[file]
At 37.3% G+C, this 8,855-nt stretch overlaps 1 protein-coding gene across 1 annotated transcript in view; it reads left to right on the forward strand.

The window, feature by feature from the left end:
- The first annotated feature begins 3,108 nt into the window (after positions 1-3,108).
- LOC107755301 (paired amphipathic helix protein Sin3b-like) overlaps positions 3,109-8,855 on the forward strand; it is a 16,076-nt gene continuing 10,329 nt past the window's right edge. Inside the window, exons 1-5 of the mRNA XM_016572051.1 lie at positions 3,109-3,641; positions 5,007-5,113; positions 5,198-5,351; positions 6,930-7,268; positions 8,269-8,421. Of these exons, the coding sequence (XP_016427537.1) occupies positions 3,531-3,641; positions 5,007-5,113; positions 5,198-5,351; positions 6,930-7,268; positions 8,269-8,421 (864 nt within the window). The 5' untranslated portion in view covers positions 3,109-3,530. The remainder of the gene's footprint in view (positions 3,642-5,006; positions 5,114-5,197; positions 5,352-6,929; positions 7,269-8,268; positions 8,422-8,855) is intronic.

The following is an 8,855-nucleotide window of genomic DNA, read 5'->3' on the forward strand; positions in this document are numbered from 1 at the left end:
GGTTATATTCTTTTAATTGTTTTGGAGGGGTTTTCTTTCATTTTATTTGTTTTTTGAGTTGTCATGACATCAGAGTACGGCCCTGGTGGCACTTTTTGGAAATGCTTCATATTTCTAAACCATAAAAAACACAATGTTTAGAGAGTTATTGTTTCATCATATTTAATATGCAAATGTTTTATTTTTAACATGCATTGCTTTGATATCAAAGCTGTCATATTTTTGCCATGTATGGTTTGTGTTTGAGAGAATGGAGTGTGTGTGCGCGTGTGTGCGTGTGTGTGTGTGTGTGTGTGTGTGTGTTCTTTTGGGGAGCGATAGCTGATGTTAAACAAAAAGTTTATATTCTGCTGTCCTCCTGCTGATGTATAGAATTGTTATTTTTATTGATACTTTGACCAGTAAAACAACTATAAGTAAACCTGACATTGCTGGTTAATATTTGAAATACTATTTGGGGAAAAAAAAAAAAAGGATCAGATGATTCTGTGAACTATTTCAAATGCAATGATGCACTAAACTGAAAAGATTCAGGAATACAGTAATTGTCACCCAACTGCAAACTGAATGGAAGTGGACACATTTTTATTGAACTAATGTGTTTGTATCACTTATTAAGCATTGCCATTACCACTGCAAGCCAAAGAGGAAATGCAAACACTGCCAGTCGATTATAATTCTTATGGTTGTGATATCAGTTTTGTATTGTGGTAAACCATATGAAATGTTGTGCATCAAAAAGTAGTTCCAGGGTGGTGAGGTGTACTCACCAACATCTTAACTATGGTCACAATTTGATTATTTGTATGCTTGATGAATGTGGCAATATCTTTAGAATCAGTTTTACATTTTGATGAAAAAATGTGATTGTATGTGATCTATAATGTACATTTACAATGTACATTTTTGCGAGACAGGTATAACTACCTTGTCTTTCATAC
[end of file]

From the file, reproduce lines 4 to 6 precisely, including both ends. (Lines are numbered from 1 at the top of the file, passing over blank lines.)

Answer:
- LOC107755301 (paired amphipathic helix protein Sin3b-like) overlaps positions 3,109-8,855 on the forward strand; it is a 16,076-nt gene continuing 10,329 nt past the window's right edge. Inside the window, exons 1-5 of the mRNA XM_016572051.1 lie at positions 3,109-3,641; positions 5,007-5,113; positions 5,198-5,351; positions 6,930-7,268; positions 8,269-8,421. Of these exons, the coding sequence (XP_016427537.1) occupies positions 3,531-3,641; positions 5,007-5,113; positions 5,198-5,351; positions 6,930-7,268; positions 8,269-8,421 (864 nt within the window). The 5' untranslated portion in view covers positions 3,109-3,530. The remainder of the gene's footprint in view (positions 3,642-5,006; positions 5,114-5,197; positions 5,352-6,929; positions 7,269-8,268; positions 8,422-8,855) is intronic.

The following is an 8,855-nucleotide window of genomic DNA, read 5'->3' on the forward strand; positions in this document are numbered from 1 at the left end:
GGTTATATTCTTTTAATTGTTTTGGAGGGGTTTTCTTTCATTTTATTTGTTTTTTGAGTTGTCATGACATCAGAGTACGGCCCTGGTGGCACTTTTTGGAAATGCTTCATATTTCTAAACCATAAAAAACACAATGTTTAGAGAGTTATTGTTTCATCATATTTAATATGCAAATGTTTTATTTTTAACATGCATTGCTTTGATATCAAAGCTGTCATATTTTTGCCATGTATGGTTTGTGTTTGAGAGAATGGAGTGTGTGTGCGCGTGTGTGCGTGTGTGTGTGTGTGTGTGTGTGTGTGTTCTTTTGGGGAGCGATAGCTGATGTTAAACAAAAAGTTTATATTCTGCTGTCCTCCTGCTGATGTATAGAATTGTTATTTTTATTGATACTTTGACCAGTAAAACAACTATAAGTAAACCTGACATTGCTGGTTAATATTTGAAATACTATTTGGGGAAAAAAAAAAAAAGGATCAGATGATTCTGTGAACTATTTCAAATGCAATGATGCACTAAACTGAAAAGATTCAGGAATACAGTAATTGTCACCCAACTGCAAACTGAATGGAAGTGGACACATTTTTATTGAACTAATGTGTTTGTATCACTTATTAAGCATTGCCATTACCACTGCAAGCCAAAGAGGAAATGCAAACACTGCCAGTCGATTATAATTCTTATGGTTGTGATATCAGTTTTGTATTGTGGTAAACCATATGAAATGTTGTGCATCAAAAAGTAGTTCCAGGGTGGTGAGGTGTACTCACCAACATCTTAACTATGGTCACAATTTGATTATTTGTATGCTTGATGAATGTGGCAATATCTTTAGAATCAGTTTTACATTTTGATGAAAAAATGTGATTGTATGTGATCTATAATGTACATTTACAATGTACATTTTTGCGAGACAGGTATAACTACCTTGTCTTTCATAC